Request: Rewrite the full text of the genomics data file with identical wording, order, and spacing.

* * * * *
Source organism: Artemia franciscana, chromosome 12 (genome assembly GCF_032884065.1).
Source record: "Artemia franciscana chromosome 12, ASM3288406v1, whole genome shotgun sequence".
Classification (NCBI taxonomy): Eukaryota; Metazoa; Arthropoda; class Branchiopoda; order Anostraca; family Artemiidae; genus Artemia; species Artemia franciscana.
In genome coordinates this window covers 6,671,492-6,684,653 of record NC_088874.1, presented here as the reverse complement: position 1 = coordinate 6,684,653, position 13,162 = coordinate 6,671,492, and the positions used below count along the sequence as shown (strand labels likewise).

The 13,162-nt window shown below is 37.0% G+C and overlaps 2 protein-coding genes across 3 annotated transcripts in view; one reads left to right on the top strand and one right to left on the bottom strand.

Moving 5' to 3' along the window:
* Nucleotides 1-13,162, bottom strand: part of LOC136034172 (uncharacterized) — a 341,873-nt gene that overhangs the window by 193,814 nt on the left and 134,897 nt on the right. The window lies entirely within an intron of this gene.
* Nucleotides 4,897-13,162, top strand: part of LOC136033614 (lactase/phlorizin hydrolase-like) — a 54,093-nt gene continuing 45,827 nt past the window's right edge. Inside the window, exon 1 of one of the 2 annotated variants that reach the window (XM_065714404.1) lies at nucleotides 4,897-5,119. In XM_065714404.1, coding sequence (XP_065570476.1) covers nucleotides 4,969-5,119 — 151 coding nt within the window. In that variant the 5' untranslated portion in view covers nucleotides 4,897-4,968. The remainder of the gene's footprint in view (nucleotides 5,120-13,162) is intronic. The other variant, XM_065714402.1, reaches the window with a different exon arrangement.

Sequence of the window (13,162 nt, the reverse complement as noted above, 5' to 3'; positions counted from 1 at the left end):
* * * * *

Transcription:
Source organism: Artemia franciscana, chromosome 12 (genome assembly GCF_032884065.1).
Source record: "Artemia franciscana chromosome 12, ASM3288406v1, whole genome shotgun sequence".
Classification (NCBI taxonomy): Eukaryota; Metazoa; Arthropoda; class Branchiopoda; order Anostraca; family Artemiidae; genus Artemia; species Artemia franciscana.
In genome coordinates this window covers 6,671,492-6,684,653 of record NC_088874.1, presented here as the reverse complement: position 1 = coordinate 6,684,653, position 13,162 = coordinate 6,671,492, and the positions used below count along the sequence as shown (strand labels likewise).

The 13,162-nt window shown below is 37.0% G+C and overlaps 2 protein-coding genes across 3 annotated transcripts in view; one reads left to right on the top strand and one right to left on the bottom strand.

Moving 5' to 3' along the window:
* Nucleotides 1-13,162, bottom strand: part of LOC136034172 (uncharacterized) — a 341,873-nt gene that overhangs the window by 193,814 nt on the left and 134,897 nt on the right. The window lies entirely within an intron of this gene.
* Nucleotides 4,897-13,162, top strand: part of LOC136033614 (lactase/phlorizin hydrolase-like) — a 54,093-nt gene continuing 45,827 nt past the window's right edge. Inside the window, exon 1 of one of the 2 annotated variants that reach the window (XM_065714404.1) lies at nucleotides 4,897-5,119. In XM_065714404.1, coding sequence (XP_065570476.1) covers nucleotides 4,969-5,119 — 151 coding nt within the window. In that variant the 5' untranslated portion in view covers nucleotides 4,897-4,968. The remainder of the gene's footprint in view (nucleotides 5,120-13,162) is intronic. The other variant, XM_065714402.1, reaches the window with a different exon arrangement.

Sequence of the window (13,162 nt, the reverse complement as noted above, 5' to 3'; positions counted from 1 at the left end):